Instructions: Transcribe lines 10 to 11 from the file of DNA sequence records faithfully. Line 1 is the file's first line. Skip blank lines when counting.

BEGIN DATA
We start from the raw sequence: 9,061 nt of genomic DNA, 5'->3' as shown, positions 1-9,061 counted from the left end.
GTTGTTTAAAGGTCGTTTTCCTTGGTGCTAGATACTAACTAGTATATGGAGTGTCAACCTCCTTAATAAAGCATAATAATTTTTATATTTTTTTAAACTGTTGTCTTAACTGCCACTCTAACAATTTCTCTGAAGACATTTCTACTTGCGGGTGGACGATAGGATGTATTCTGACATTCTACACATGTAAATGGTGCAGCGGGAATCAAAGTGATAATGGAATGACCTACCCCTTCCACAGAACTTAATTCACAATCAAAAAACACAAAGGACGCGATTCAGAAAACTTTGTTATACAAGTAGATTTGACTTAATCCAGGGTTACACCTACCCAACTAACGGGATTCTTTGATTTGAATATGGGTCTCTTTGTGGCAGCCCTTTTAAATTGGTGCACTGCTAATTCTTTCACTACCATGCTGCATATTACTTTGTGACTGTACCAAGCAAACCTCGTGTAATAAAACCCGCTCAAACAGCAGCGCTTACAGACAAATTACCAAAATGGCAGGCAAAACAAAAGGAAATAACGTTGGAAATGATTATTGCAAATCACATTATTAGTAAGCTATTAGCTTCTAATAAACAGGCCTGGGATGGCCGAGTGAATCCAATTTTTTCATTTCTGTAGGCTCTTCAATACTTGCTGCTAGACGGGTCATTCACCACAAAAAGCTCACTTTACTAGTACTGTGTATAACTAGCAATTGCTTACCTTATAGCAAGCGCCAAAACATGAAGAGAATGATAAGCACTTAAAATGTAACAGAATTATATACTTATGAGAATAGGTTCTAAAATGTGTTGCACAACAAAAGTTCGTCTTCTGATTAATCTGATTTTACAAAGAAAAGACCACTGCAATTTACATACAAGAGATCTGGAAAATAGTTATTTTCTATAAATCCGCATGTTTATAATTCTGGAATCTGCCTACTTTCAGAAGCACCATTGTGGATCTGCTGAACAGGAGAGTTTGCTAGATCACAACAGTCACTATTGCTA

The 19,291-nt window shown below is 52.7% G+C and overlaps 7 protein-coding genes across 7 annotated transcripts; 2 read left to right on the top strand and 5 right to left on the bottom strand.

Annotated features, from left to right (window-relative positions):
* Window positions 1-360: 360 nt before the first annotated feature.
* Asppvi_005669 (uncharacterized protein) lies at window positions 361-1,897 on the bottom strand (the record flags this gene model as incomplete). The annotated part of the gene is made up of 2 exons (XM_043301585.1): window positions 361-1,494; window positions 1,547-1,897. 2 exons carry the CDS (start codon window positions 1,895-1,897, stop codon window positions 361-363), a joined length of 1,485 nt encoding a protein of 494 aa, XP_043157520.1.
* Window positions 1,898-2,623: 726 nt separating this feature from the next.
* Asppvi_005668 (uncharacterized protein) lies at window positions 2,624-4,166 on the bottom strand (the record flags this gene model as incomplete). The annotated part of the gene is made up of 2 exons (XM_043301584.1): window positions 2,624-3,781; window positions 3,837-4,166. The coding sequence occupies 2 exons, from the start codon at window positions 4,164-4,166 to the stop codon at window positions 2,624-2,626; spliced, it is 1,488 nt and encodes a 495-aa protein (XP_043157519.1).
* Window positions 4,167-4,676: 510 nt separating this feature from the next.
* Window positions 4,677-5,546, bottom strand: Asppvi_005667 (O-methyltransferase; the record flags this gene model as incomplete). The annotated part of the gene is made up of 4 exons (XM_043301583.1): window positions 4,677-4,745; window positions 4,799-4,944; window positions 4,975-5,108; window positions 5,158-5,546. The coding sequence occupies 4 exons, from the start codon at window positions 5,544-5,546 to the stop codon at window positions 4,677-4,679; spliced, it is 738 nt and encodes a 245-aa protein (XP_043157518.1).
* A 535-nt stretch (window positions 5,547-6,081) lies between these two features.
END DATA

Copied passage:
* Window positions 4,677-5,546, bottom strand: Asppvi_005667 (O-methyltransferase; the record flags this gene model as incomplete). The annotated part of the gene is made up of 4 exons (XM_043301583.1): window positions 4,677-4,745; window positions 4,799-4,944; window positions 4,975-5,108; window positions 5,158-5,546. The coding sequence occupies 4 exons, from the start codon at window positions 5,544-5,546 to the stop codon at window positions 4,677-4,679; spliced, it is 738 nt and encodes a 245-aa protein (XP_043157518.1).
* A 535-nt stretch (window positions 5,547-6,081) lies between these two features.